Richard Florida
by Richard Florida
Mon Dec 22nd 2008 at 8:37am UTC

Movers and Stayers

Who moves, and who stays put? A new study by the Pew Research Center takes a close look. The study finds that fewer Americans are moving now than previously. Some 13 percent of Americans moved from 2006 to 2007, down from a high of 21 percent in 1951; the Census predicts a further decline to 11.9 percent by 2009. That said, America remains a highly mobile society. Almost two-thirds (63 percent) of adults said they have moved to a new community at least once in their lives; 15 percent say they have lived in four or more states.

Highly educated people are much more likely to be mobile: more than three-quarters (77 percent) of college graduates have moved at least once compared to 56 percent of those with a high school diploma. Younger Americans, unmarried people, and those who are foreign-born are among the most likely to move. The Midwest is the most rooted region; the West the most mobile. The main reasons stayers stay: family ties, a desire to stay in their home town.

One Response to “Movers and Stayers”

  1. Saul Kaplan Says:

    Richard I hope you are doing well. No question that Gen-Yers are picking a place first and than deciding what they will do once they get there. It requires a mental shift for dinosaurs like me who early in my career picked a job and went where the company said. I have unlearned that behavior. Place matters as you know. If your community is fortunate enough to attract the creative class you are ahead of the game. But having a strong creative class is a necessary but not sufficient condition to a thriving and strong local economy. The creative class want to have an impact and access to opportunities to create and to make enough money to afford to live in their communities. If the opportunities aren’t there as the Pew data points out they will leave and find another community.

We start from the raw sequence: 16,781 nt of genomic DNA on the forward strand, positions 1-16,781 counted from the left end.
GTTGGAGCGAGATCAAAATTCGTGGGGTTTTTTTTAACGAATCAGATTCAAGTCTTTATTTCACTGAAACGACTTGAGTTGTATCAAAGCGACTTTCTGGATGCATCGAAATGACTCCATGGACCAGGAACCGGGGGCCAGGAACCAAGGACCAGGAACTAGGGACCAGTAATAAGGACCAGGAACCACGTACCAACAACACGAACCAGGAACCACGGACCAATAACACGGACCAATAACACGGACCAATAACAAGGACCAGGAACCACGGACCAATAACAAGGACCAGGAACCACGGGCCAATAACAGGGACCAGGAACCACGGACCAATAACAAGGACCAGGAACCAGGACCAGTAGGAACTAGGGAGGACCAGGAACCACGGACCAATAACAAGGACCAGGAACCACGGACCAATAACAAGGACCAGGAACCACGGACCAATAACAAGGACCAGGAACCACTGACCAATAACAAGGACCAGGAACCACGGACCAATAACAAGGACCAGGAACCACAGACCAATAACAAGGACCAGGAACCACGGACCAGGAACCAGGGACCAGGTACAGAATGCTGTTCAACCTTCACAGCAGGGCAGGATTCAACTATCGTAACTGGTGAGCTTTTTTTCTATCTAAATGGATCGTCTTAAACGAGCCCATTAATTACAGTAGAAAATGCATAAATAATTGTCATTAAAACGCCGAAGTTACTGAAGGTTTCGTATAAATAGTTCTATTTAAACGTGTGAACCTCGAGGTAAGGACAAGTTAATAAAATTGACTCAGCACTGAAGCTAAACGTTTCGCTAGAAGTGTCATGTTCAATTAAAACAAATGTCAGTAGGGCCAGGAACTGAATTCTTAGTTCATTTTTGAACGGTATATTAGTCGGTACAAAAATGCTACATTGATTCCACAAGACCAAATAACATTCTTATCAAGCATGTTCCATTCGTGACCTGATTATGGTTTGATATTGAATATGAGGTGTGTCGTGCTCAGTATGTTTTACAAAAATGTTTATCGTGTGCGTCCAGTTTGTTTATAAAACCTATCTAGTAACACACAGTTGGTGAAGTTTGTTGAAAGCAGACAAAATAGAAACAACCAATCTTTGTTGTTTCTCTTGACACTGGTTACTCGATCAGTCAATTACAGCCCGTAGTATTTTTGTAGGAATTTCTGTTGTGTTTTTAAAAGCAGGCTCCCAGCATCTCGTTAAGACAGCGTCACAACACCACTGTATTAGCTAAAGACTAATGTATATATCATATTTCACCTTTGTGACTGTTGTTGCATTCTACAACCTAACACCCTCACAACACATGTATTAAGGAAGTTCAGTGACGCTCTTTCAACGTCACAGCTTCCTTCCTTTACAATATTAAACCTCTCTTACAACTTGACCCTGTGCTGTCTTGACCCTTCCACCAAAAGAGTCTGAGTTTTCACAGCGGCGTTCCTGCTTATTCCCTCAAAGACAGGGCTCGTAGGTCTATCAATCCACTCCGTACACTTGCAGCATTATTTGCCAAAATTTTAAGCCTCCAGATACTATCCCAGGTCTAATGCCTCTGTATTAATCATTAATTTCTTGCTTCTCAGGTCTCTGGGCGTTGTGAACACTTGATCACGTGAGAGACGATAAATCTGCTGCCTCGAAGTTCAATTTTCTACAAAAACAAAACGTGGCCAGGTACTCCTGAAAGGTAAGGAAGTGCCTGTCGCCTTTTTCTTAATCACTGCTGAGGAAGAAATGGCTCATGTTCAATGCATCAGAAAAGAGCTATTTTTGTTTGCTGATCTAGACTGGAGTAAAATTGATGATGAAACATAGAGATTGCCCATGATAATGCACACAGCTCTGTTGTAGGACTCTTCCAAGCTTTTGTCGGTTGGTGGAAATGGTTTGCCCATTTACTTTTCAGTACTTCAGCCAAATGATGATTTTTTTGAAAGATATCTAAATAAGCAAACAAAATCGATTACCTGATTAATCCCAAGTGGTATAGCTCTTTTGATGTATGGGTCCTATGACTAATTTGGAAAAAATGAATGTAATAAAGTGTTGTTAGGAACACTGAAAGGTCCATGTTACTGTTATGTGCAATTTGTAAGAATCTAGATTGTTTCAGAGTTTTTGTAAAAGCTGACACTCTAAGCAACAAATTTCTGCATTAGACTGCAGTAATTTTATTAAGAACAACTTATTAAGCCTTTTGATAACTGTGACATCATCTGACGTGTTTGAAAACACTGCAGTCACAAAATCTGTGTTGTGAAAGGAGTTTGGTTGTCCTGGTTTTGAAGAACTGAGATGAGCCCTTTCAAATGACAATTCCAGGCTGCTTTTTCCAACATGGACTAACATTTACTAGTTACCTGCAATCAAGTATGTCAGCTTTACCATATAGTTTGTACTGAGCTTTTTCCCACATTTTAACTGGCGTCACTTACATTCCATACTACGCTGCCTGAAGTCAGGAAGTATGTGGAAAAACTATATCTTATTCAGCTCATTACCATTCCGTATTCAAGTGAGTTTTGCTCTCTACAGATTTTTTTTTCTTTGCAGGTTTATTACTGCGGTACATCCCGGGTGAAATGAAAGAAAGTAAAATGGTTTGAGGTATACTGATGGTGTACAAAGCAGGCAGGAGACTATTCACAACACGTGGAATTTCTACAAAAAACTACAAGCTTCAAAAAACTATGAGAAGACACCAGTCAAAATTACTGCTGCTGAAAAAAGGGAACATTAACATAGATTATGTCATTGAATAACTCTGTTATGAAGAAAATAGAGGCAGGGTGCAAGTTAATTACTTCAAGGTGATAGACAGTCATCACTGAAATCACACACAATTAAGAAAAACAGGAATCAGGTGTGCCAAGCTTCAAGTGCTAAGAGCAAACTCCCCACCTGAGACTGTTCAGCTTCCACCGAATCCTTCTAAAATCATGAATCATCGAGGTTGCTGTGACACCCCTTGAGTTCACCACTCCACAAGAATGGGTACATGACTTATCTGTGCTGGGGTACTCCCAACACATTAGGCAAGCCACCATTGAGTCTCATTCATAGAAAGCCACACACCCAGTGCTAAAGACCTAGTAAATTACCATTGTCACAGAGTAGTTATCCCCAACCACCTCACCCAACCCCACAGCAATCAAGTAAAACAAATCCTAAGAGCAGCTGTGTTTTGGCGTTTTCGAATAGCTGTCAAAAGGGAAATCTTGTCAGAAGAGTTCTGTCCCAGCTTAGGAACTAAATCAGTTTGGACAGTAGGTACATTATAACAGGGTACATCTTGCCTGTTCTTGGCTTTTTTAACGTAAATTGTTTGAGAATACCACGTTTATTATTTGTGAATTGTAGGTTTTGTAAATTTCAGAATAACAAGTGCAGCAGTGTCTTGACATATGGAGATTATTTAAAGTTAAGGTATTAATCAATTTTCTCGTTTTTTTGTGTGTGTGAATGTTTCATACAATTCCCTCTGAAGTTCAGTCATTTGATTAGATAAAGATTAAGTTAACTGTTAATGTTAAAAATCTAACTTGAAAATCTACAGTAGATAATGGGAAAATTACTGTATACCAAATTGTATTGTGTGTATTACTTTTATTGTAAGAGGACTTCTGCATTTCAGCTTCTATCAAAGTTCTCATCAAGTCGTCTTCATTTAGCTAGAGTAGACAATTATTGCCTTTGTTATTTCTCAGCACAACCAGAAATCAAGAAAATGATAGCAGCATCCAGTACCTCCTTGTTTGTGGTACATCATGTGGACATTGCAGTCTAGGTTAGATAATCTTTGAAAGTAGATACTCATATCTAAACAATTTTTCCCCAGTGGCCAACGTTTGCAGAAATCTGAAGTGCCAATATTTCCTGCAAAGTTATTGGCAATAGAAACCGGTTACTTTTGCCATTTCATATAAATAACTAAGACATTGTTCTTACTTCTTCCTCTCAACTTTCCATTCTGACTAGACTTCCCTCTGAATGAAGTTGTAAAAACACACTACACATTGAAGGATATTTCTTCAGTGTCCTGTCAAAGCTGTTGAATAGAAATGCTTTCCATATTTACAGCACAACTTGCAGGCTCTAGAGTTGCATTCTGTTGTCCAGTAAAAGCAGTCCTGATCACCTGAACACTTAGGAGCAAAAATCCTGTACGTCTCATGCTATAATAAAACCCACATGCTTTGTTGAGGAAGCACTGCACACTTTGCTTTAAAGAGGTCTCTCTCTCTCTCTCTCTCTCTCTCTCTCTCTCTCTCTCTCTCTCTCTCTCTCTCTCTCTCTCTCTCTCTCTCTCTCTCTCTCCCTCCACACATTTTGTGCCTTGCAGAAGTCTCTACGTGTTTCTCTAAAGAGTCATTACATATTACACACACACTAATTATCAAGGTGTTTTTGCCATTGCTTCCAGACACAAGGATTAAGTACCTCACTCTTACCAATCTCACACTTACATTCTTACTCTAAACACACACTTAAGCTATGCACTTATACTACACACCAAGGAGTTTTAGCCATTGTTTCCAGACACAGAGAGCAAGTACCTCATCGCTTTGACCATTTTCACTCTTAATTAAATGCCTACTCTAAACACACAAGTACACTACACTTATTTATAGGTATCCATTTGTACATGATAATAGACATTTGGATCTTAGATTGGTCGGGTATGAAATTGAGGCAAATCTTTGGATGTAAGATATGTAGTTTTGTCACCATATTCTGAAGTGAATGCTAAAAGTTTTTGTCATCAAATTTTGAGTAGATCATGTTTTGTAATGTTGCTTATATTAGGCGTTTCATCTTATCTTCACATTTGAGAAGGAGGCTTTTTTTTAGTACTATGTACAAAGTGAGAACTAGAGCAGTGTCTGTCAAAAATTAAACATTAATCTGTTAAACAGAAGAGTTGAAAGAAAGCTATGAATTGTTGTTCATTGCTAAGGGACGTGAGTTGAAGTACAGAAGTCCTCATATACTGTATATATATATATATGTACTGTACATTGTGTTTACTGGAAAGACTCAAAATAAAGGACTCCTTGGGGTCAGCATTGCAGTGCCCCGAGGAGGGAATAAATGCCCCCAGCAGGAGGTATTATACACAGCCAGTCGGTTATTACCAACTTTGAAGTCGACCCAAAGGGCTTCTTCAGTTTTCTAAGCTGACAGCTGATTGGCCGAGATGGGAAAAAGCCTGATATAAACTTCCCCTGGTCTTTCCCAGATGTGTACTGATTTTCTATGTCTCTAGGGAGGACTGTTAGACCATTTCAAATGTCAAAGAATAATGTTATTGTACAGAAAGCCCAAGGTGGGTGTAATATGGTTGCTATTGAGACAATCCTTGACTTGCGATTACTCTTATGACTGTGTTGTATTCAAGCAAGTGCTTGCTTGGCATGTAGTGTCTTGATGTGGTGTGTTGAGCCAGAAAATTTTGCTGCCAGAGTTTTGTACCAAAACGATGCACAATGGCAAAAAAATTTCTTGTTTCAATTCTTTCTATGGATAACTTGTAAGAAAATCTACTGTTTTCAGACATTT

There remains a big gap between the conversation going on in the executive suite of today’s global companies and the communities that they reside in. Today, companies move capabilities around the globe like pieces on a chess board. The importance of local communities has diminished in the board room. Communities have not recognized the change and learned how to make themselves relevant in the executive suite strategic conversation. Communities must learn to participate in this conversation and to add strategic value. Most are still stuck in an industrial era model of economic development.

    Communities must increase their innovation capacity and learn how to connect the creative class in purposeful networks that can create real economic value and progress on some of the big issues of our time including health care, education, energy independence, and public safety. These are all systems level issues that will require systems level solutions. Communities must enable actionable platforms which will compel the creative class to connect across silos and provide opportunities for them to have the impact and earn the money that they need to stick to a community for the long haul.

    Saul Kaplan
    Founder and Chief Catalyst
    Business Innovation Factory